Why banning technology is not the answer

There is something about human nature that draws us towards dichotomous patterns of thought; an all or nothing, us or them style of thinking in which an option is either good or it is bad. In such a model complexity and subtle nuance with multiple possible outcomes and routes towards a goal are ignored. The field of educational technology is one where such a pattern is evident and recent ban on technology by a Sydney school shows how this style of analysis can have a significant impact on student learning.

A ban on technology is an approach that is guaranteed to draw a response. Fortunately, perhaps most have quickly derided this move labelling the decision antiquated and out of touch with reality. Sugata Mitra tweeted ‘Here is how to get things completely wrong.’ and Julie Lindsay’s response is well worth reading.  Others have agreed with the decision and pointed towards student distractibility, online bullying and results on standardised assessment tests as indicators that such a ban is warranted. Beyond the hype of a ban on technology such a decision reveals a disappointing approach to education and learning that goes beyond the use of technology, a belief that learning is something that is intolerant of distraction.

Within the debate there are aspects of Dr Valance’s argument that have merit even if his response is misguided. Education is a social activity, driven by conversation and communication. Discussion, debate, argument, questioning and provocation are powerful elements of learning and an important part of what contributes to a dynamic and engaging learning environment. Where the argument falls down is when it is associated with a belief that the inclusion of technology in this mix will be to the detriment of a positive learning environment. The assumption is that access to ‘devices’ will be such a distraction that real learning will not occur.

To make this assertion a number of premises must be agreed to. Firstly, the face to face component must be seen as of lesser worth and be less engaging to the individuals than is the content delivered by their devices. It must also be accepted that it is not possible for content delivered by the device to be integrated with the face to face component and that it is not possible for this integration to add value. It must be accepted that other distractions such as a notepad, book or events taking place outside a window are significantly less than that presented by a device and that while we have developed strategies to manage other competing distractions we are incapable of managing distractions from devices.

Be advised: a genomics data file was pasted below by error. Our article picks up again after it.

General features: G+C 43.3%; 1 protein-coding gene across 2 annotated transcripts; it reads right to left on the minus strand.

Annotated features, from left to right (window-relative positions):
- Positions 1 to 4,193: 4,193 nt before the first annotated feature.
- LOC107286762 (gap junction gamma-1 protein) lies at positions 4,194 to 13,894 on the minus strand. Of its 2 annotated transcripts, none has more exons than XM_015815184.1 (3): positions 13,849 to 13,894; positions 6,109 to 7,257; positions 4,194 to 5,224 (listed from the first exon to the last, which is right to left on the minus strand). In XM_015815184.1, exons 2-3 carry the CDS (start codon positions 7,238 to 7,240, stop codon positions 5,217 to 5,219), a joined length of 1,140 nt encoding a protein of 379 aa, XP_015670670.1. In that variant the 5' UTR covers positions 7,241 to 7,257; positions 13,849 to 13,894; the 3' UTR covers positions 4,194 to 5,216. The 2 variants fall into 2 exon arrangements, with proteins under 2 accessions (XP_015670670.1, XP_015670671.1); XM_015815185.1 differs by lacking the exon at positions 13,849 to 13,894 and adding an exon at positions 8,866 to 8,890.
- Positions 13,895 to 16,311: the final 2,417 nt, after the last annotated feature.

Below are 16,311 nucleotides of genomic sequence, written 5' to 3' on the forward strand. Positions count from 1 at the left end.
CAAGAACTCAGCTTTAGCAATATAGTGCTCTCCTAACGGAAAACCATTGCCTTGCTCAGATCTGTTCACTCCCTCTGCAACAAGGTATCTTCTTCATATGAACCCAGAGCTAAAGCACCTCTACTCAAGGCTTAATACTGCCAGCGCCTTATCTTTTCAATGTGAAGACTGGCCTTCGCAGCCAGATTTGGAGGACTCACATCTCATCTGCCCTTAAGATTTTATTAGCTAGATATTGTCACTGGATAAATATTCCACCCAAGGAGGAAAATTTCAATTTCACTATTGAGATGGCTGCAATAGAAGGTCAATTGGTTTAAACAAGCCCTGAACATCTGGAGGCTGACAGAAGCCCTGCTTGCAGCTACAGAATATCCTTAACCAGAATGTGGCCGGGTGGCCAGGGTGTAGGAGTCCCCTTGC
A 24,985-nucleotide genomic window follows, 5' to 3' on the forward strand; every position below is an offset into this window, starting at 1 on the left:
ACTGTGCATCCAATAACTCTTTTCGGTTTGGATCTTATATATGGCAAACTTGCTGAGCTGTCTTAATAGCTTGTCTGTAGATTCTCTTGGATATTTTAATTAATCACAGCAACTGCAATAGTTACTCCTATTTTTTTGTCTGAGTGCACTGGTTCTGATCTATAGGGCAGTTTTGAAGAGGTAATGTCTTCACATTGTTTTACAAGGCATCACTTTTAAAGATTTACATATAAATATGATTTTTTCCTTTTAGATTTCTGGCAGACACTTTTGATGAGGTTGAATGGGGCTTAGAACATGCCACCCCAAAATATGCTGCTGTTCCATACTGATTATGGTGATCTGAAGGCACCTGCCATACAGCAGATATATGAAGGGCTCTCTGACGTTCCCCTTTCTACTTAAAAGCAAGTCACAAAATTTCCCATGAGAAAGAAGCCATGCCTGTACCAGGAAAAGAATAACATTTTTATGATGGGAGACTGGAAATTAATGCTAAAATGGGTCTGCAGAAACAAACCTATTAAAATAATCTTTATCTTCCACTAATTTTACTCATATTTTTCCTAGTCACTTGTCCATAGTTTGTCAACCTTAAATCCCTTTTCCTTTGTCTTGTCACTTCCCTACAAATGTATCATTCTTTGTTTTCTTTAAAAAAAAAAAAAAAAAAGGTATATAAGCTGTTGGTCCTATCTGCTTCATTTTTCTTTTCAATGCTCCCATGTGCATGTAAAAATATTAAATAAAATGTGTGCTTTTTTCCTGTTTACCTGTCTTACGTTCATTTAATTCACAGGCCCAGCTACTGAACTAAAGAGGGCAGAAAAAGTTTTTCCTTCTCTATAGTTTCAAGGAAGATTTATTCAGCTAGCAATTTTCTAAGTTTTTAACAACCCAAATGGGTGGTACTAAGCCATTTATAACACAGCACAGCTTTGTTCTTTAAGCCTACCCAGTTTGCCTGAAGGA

Each of the premises upon which Dr Valance’s ban is predicated seem rather flawed. Surely high calibre teachers are capable of engaging students in discussion of topics so compelling that distractions of any nature are ignored. Our aim should be to build learning environments which are highly engaging, relevant and valued by all involved, if the learning is only relevant to the teacher then perhaps it should be changed or its significance to the students made clear. Understanding how our connected devices bring new opportunities to make connections beyond the four walls of our classrooms is an essential understanding to be developed. Effective teachers will show their students the power that such connections offer and encourage students to make full use of all of the tools at their disposal. As David Perkins of Harvard argues in ‘Future Wise’ digital tools should be included among the tools we use for learning. Connected devices should inject new opportunities, knowledge, data, influencers and thinking into our debates and add value not distraction.